The Football Business Column: A Latest Update on Globalization in Football

Germany continues its rise 

At this point, we’re all well-versed in the global financial and marketing power boasted by the English Premier League, otherwise known as the Barclays Premier League: the long-term partnership with Barclays Bank has given England’s top flight plenty of commercial exposure and opportunities. Manchester United have led the way with the corporatization of English football, and are one of the only professional sports clubs (never mind in football) to have an international office.

But German powerhouses Bayern Munich are about to join them. It’s recently been confirmed that they’re about to start a New York office, with Pep Guardiola taking his squad to the US for friendlies and training camps next summer, with plans for an office in China to come. This comes on the heels of Bayern’s rapid ascension towards the “super-club” class in European football, as they vie to win the Champions League in two consecutive seasons.

Does this herald the arrival of the Bundesliga (or at least of the German football club) in the global footballing elite? Bayern are storming into that select category of storied, successful and rich football clubs, and with their recent announcements seem to be aiming for world domination. With the Bundesliga receiving plenty of positive coverage in the past few years on their financial sustainability, profitability, and most importantly the coexistence of commercial successes with the strong development of the German national team, Bayern are riding the waves.

And it’s not going to stop anytime soon. For all the plaudits that NBC have taken for their coverage of the Premier League this season, the higher-ups at the US broadcaster need to beware: Fox have agreed a multi-year deal with the Bundesliga to deliver coverage across North and South America, Europe and Asia. If this is the start of an exciting rivalry between the Premier League and the Bundesliga, then football fans only stand to benefit.

 

Liverpool break into the emerging markets

For all of the contrasting criticism and praise that John Henry and his Fenway Sports Group have had to endure in their stewardship of Liverpool, one unanimous agreement among all observers has to be that they’ve expanded aggressively on the commercial side of things. And the latest developments at Anfield show that not only do they have ambition to return to the top playing field in football, but they also have the financial and reputational clout that only the biggest clubs enjoy.

We’re talking of course about Liverpool’s recent academy ventures in both India and China, two of the world’s highest-profile emerging markets with fierce interest in football and populations to sustain growth and development. The phrase of choice is “market-leading development center for young players,” but the story for both the Indian and the Chinese academies is the same: It’s a chance to reach out to the young generation, improve football education and potentially unearth Liverpool’s first ever Asian superstar.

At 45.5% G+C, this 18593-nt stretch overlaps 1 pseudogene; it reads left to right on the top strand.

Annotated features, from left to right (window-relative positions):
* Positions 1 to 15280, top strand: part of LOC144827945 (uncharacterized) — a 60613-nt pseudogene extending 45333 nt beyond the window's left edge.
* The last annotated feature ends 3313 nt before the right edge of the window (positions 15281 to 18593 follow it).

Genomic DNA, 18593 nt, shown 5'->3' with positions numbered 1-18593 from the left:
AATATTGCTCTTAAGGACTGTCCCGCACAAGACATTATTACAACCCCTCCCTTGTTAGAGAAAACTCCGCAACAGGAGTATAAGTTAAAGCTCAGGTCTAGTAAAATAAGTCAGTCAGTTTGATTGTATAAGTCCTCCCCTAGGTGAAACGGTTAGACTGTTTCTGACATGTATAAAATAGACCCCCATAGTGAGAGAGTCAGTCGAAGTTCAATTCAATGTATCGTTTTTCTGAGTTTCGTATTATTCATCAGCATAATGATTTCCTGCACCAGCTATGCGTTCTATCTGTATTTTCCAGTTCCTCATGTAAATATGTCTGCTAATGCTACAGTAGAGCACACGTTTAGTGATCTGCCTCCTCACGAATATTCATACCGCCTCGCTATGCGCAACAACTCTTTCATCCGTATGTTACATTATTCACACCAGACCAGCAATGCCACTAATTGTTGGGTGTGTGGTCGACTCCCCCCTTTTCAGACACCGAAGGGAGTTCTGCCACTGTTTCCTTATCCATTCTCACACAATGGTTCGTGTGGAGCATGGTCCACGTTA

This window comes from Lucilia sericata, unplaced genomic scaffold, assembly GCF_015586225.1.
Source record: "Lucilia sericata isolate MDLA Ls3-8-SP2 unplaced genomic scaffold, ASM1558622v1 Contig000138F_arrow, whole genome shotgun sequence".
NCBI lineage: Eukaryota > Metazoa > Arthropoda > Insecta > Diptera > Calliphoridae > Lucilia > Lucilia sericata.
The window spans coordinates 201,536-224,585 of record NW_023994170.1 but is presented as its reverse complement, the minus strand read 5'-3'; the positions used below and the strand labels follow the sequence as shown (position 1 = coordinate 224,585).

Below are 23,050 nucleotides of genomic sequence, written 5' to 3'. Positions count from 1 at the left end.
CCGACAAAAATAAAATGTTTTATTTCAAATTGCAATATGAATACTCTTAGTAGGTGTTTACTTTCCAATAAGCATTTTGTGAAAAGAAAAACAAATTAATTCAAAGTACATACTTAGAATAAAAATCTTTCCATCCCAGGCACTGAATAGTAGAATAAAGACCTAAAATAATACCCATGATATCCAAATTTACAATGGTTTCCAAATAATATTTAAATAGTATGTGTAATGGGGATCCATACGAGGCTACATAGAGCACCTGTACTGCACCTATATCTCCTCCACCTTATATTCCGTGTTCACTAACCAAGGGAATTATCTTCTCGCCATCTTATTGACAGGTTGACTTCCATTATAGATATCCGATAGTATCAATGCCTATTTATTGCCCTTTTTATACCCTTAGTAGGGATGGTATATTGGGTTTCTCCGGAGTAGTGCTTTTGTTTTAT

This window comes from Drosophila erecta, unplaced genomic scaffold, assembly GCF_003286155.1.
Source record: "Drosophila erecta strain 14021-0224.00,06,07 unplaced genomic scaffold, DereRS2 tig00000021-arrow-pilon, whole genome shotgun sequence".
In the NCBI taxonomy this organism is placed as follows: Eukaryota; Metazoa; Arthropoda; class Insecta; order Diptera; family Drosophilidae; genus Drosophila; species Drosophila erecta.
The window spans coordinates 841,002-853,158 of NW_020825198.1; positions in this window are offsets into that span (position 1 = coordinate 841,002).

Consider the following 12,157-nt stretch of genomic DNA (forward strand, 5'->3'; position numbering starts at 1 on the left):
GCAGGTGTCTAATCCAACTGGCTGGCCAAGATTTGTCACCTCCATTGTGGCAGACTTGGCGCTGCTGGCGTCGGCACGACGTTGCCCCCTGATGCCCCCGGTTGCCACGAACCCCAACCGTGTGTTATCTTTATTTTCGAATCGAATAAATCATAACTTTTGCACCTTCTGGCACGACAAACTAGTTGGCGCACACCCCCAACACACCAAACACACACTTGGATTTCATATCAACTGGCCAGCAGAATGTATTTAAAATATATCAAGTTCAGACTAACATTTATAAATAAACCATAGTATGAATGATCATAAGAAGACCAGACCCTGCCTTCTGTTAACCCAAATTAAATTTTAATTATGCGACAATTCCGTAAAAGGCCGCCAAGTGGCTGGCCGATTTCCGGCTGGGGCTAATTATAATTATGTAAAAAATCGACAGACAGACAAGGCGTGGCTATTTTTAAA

As ever in their coaching ventures, Liverpool will be working with local coaches and also adding a considerable portion of social education in the programs to develop youngsters as both human beings and footballers, but the underlying commercial opportunities scream out loud: a chance to secure a generation of kids as Liverpool fans, and the drooling prospect of shirt sales and marketing expansion with an Asian first-team player at Anfield.

With the success of Manchester City’s football school in Abu Dhabi, it seems that elite English clubs will continue their global expansion efforts, and Liverpool’s recent activities capture both the imagination of any football business fan and a fast-growing consumer base.

 

What happens when you put football with football?

By now, you’ve probably heard about the annual NFL games at Wembley, and Manchester City’s plan for MLS dominance with New York City FC. Put the US and two of the most popular and financially successful leagues in the world together, and you have a marketing bonanza, and that’s exactly what the Americans and the English have collaborated on and produced.

Except that it’s about to be taken to another level. Not only has new Fulham owner Shahid Khan considered playing an NFL game at Craven Cottage featuring the Jacksonville Jaguars (also under his ownership) in the future, but the NFL could even be exploring the possibility of opening a franchise in London. Which means that a London-based team could be competing in a league across the pond.

Even more interesting are the stadium plans associated with this global expansion of the NFL. Tottenham Hotspur, who have already been featured in a brilliant skit mocking football fans in America and American football this summer as part of NBC’s promotions for their Premier League coverage in the US, are reported to be interested in cohabiting a new stadium with said London NFL franchise.

This would mean that White Hart Lane Mark II (let’s call it that for now) would not only host two high-profile teams in two of the highest-profile sports in the world, but that it would immediately challenge Wembley’s status as the preeminent (only) American football stadium in London. Following the New York Yankees’ involvement with New York City FC and Manchester City, this latest reversal plan seems just to be the beginning of an intriguing soap opera.

 

This piece was part of my new biweekly column for SWOL.co, in which I discuss some of the latest news, trends and developments on the business side of football—everything including marketing, strategy, technology and finance.

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